Large fires and volcanic eruptions have the net effect of cooling the Earth relative to any warming from CO2 involved. Pariculates in the atmosphere have a vastly stronger cooling effect than the comparatively small warming effect you get from CO2, which is the weekest of the greenhouse gases. Most global warming comes from water vapour, of which there is a lot more in the atmosphere; water vapour molecules have a 37% higher heat trapping effect than CO2 molecules, and in the lower atmosphere there are 24 times as many of them as CO2 molecules, so water vapour molecules have about 33 times the global warming effect as CO2 in the lower atmosphere.
The particulates from the 1991 eruption of Mount Pinatubo in the Phillipines, cooled the earth by 1.4°C.
You hint at the reality.
We humans have a hugely inflated notion of our own importance in the Earth's day to day business,while having little respect for the Planet itself.
The Planet has been killing off large chunks of Humanity with regularity for millenia,and is unlikely to stop,even if we install Eamon Ryan as the All-Powerful One.
Interesting article from the Spectator here (may be bahind a Paywall) but here goes anyway.
Right as rain: don’t blame climate change for the British weather
From magazine issue: 21 August 2021
I spend a lot of my life worrying about the climate. When you have more than 100 miles of precious chalk streams under your care, rain becomes the currency of your life. Too much in summer. Too little in winter. Or sometimes the other way around. Other times a bit of both. For us river folk, as for farmers, the weather is never quite right.
Who do I blame when it is not quite right? Well, mostly us. People. Society. Urbanisation. Too many people sucking too much water from too few rivers. Water companies pumping untreated sewage into already critically depleted rivers. Politicians who allow the building of houses on floodplains. Agriculture that gets a free pass to plough, plant and spray pretty much whatever it likes in sensitive river catchments. Do I blame climate change? Not in my darkest moments, no.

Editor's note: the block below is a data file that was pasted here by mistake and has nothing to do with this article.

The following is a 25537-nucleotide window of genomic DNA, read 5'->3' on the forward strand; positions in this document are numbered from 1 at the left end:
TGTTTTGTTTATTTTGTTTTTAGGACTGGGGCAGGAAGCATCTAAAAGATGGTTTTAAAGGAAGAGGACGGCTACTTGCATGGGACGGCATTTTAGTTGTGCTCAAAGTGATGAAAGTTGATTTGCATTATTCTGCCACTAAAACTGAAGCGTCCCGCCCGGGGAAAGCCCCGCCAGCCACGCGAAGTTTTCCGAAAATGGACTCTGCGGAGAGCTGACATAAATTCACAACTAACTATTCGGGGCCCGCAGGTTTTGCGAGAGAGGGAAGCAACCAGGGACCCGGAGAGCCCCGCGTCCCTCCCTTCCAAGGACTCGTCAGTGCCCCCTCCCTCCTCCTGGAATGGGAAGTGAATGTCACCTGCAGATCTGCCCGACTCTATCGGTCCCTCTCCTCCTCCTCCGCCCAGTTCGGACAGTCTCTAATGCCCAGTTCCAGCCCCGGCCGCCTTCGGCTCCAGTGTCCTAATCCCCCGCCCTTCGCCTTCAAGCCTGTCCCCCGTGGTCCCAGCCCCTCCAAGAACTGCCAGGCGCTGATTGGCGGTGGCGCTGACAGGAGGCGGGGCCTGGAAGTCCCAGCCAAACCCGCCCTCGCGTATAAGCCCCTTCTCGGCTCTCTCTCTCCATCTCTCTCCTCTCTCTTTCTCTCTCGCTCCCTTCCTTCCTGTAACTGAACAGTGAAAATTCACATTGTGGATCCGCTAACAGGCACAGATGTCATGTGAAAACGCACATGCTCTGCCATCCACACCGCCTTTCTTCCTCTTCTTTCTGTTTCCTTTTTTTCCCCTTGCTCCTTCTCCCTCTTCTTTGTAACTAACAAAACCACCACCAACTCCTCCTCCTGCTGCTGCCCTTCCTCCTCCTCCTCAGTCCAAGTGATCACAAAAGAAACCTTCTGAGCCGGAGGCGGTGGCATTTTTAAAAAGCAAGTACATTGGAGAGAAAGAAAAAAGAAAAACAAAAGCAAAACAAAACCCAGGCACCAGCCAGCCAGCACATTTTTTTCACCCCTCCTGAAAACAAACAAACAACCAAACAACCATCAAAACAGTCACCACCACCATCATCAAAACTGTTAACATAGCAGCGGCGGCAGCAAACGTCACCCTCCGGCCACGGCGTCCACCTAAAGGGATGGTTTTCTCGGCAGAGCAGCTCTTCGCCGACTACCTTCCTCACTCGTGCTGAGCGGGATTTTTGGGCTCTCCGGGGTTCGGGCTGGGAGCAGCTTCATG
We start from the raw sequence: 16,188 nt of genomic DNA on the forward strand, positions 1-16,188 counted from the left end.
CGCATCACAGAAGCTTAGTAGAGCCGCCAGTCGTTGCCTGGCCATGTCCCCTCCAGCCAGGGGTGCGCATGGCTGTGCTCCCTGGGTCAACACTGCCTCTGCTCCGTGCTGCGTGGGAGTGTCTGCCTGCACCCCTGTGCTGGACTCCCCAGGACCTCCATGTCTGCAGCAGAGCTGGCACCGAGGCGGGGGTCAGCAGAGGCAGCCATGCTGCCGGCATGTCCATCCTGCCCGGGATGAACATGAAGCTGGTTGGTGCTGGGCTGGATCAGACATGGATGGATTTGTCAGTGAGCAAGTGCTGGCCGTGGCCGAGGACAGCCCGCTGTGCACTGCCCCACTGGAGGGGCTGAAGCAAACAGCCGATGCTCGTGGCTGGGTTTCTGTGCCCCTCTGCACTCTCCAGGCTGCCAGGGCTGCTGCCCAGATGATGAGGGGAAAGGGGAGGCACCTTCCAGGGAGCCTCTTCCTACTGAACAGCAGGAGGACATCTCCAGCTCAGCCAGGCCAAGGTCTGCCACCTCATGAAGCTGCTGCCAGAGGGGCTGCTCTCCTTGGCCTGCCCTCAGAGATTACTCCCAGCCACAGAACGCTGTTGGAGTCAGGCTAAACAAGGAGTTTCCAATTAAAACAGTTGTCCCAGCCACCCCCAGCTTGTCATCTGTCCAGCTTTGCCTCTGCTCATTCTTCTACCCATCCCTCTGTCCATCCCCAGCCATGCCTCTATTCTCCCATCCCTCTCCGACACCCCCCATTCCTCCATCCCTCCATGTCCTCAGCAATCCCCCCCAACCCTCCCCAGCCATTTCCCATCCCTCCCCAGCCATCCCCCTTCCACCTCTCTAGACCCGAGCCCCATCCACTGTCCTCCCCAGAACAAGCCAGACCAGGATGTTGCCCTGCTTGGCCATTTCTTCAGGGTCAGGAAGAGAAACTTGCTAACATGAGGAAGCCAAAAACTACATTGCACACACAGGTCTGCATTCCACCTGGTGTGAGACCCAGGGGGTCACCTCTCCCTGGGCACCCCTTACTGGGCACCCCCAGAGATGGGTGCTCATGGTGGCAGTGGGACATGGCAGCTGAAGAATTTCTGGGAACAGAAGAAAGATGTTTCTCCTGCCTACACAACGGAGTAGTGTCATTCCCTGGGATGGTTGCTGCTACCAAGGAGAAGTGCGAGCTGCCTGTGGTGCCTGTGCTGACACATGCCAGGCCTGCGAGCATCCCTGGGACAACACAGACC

Now, I’m no climate change denier — we are daily trashing our planet in a bold bid for human oblivion — but to use a global problem as an excuse for locally sourced destruction is delusional. We have the same water we have always had: the British rainfall total for 2021 will be much the same as it was for 1921, which was much the same as for 1821. At my home, which happens to be a water mill, the wheel still works as efficiently and effectively as when it was updated from wood to cast iron in 1865.
Of course, the counter-argument to this is that British weather is more unpredictable today. We have the right rain but increasingly at the wrong times. Or so it is said. But that is old news. Henry Rider Haggard, of King Solomon’s Mines fame, became a farmer in the later years of his Victorian life, bewailing in his agricultural chronicles wet summers and dry winters, all in sage agreement with his Norfolk neighbours that the climate was irreversibly changing.
I don’t know why it is, but for some reason there seems to be an expectation that British weather should behave as if directed by some super-algorithm that will provide all the weather, at all the times, exactly as we wish it to be. I have this strange paperback book I unearthed when clearing out the house of my late mother. It is not so old, 1993, but it charts the freak weather of Hampshire and the Isle of Wight dating back to 1600.
Here are a few highlights: it rained every day on the Isle of Wight in August 1648, ruining the harvest; in 1703 a tempest in the Solent claimed 8,000 lives; the naturalist Gilbert White recorded the coldest ever day in 1776; a tornado struck Portsmouth in 1810; in 1859 a severe and unexpected October frost caused the mangolds, turnips and swedes to rot; some 22 inches of snow fell in a single day in north Hampshire in 1908; in 1929, generally considered a freakish year, after 136 consecutive days without rain, the water board implemented a hosepipe ban for gardens and motor cars. Sound familiar?